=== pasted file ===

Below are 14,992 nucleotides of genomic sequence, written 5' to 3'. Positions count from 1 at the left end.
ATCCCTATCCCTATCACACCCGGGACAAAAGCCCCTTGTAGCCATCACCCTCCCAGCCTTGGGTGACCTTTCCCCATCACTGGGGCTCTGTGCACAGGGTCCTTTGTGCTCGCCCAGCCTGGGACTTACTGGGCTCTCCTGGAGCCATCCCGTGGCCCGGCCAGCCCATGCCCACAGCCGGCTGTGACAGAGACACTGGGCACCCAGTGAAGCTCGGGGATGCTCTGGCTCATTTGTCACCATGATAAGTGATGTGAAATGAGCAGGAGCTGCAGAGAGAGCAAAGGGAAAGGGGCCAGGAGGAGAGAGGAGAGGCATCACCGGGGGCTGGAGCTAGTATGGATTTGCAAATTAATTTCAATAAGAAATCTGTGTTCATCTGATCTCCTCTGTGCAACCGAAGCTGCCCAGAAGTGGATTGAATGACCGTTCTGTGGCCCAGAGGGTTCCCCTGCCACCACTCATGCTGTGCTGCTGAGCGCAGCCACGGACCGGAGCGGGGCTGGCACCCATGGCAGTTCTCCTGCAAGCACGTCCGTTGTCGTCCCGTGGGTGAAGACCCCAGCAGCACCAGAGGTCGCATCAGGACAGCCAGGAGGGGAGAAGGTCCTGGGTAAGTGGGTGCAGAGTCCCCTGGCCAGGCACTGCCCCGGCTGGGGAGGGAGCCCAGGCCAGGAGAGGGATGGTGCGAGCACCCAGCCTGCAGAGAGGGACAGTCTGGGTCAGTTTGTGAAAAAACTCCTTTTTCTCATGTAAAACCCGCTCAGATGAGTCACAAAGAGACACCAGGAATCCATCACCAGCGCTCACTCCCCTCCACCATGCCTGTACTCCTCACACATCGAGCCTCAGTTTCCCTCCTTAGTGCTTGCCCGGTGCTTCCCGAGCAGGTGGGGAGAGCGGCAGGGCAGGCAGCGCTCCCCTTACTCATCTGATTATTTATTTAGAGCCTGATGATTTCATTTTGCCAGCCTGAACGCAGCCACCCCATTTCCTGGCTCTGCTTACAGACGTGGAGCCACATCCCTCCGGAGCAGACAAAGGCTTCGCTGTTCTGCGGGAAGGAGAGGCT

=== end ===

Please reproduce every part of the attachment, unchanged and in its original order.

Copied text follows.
Below are 14,992 nucleotides of genomic sequence, written 5' to 3'. Positions count from 1 at the left end.
ATCCCTATCCCTATCACACCCGGGACAAAAGCCCCTTGTAGCCATCACCCTCCCAGCCTTGGGTGACCTTTCCCCATCACTGGGGCTCTGTGCACAGGGTCCTTTGTGCTCGCCCAGCCTGGGACTTACTGGGCTCTCCTGGAGCCATCCCGTGGCCCGGCCAGCCCATGCCCACAGCCGGCTGTGACAGAGACACTGGGCACCCAGTGAAGCTCGGGGATGCTCTGGCTCATTTGTCACCATGATAAGTGATGTGAAATGAGCAGGAGCTGCAGAGAGAGCAAAGGGAAAGGGGCCAGGAGGAGAGAGGAGAGGCATCACCGGGGGCTGGAGCTAGTATGGATTTGCAAATTAATTTCAATAAGAAATCTGTGTTCATCTGATCTCCTCTGTGCAACCGAAGCTGCCCAGAAGTGGATTGAATGACCGTTCTGTGGCCCAGAGGGTTCCCCTGCCACCACTCATGCTGTGCTGCTGAGCGCAGCCACGGACCGGAGCGGGGCTGGCACCCATGGCAGTTCTCCTGCAAGCACGTCCGTTGTCGTCCCGTGGGTGAAGACCCCAGCAGCACCAGAGGTCGCATCAGGACAGCCAGGAGGGGAGAAGGTCCTGGGTAAGTGGGTGCAGAGTCCCCTGGCCAGGCACTGCCCCGGCTGGGGAGGGAGCCCAGGCCAGGAGAGGGATGGTGCGAGCACCCAGCCTGCAGAGAGGGACAGTCTGGGTCAGTTTGTGAAAAAACTCCTTTTTCTCATGTAAAACCCGCTCAGATGAGTCACAAAGAGACACCAGGAATCCATCACCAGCGCTCACTCCCCTCCACCATGCCTGTACTCCTCACACATCGAGCCTCAGTTTCCCTCCTTAGTGCTTGCCCGGTGCTTCCCGAGCAGGTGGGGAGAGCGGCAGGGCAGGCAGCGCTCCCCTTACTCATCTGATTATTTATTTAGAGCCTGATGATTTCATTTTGCCAGCCTGAACGCAGCCACCCCATTTCCTGGCTCTGCTTACAGACGTGGAGCCACATCCCTCCGGAGCAGACAAAGGCTTCGCTGTTCTGCGGGAAGGAGAGGCT